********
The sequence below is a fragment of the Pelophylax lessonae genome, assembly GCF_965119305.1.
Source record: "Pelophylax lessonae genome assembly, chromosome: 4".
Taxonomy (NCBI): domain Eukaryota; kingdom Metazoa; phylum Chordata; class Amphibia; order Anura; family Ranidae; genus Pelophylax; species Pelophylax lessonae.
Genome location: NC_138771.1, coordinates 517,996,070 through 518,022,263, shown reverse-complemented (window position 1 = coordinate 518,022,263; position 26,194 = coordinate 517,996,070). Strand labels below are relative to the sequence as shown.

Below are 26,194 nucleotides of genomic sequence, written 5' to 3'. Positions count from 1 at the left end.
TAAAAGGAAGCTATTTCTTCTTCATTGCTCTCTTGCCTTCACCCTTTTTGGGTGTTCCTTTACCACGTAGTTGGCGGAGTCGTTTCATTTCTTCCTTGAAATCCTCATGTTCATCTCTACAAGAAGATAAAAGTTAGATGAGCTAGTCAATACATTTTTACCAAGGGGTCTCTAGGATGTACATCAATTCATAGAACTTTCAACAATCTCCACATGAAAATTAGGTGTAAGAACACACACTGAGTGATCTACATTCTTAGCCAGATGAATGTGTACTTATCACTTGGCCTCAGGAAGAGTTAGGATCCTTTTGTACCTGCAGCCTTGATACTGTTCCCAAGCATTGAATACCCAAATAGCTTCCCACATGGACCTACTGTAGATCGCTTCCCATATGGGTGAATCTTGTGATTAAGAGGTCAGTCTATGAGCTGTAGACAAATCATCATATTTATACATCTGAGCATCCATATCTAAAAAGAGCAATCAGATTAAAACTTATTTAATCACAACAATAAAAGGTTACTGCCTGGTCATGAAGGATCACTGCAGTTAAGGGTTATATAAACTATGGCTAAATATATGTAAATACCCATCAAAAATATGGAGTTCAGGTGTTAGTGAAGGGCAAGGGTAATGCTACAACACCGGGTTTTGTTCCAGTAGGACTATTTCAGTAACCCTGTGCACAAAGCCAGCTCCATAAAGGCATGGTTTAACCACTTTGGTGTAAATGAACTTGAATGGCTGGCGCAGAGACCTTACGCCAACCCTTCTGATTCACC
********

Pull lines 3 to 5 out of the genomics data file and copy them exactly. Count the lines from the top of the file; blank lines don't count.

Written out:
Taxonomy (NCBI): domain Eukaryota; kingdom Metazoa; phylum Chordata; class Amphibia; order Anura; family Ranidae; genus Pelophylax; species Pelophylax lessonae.
Genome location: NC_138771.1, coordinates 517,996,070 through 518,022,263, shown reverse-complemented (window position 1 = coordinate 518,022,263; position 26,194 = coordinate 517,996,070). Strand labels below are relative to the sequence as shown.

Below are 26,194 nucleotides of genomic sequence, written 5' to 3'. Positions count from 1 at the left end.